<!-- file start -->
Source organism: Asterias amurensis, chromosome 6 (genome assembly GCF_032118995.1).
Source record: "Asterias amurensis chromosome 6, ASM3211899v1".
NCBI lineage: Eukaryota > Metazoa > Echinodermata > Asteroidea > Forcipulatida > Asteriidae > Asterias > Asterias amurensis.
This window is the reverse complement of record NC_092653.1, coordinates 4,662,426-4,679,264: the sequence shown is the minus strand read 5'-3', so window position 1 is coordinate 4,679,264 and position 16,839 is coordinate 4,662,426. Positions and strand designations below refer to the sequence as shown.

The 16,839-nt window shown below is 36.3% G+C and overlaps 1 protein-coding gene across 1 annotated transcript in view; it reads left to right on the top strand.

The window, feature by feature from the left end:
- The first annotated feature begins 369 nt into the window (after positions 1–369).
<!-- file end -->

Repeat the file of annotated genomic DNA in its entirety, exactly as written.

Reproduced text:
Source organism: Asterias amurensis, chromosome 6 (genome assembly GCF_032118995.1).
Source record: "Asterias amurensis chromosome 6, ASM3211899v1".
NCBI lineage: Eukaryota > Metazoa > Echinodermata > Asteroidea > Forcipulatida > Asteriidae > Asterias > Asterias amurensis.
This window is the reverse complement of record NC_092653.1, coordinates 4,662,426-4,679,264: the sequence shown is the minus strand read 5'-3', so window position 1 is coordinate 4,679,264 and position 16,839 is coordinate 4,662,426. Positions and strand designations below refer to the sequence as shown.

The 16,839-nt window shown below is 36.3% G+C and overlaps 1 protein-coding gene across 1 annotated transcript in view; it reads left to right on the top strand.

The window, feature by feature from the left end:
- The first annotated feature begins 369 nt into the window (after positions 1–369).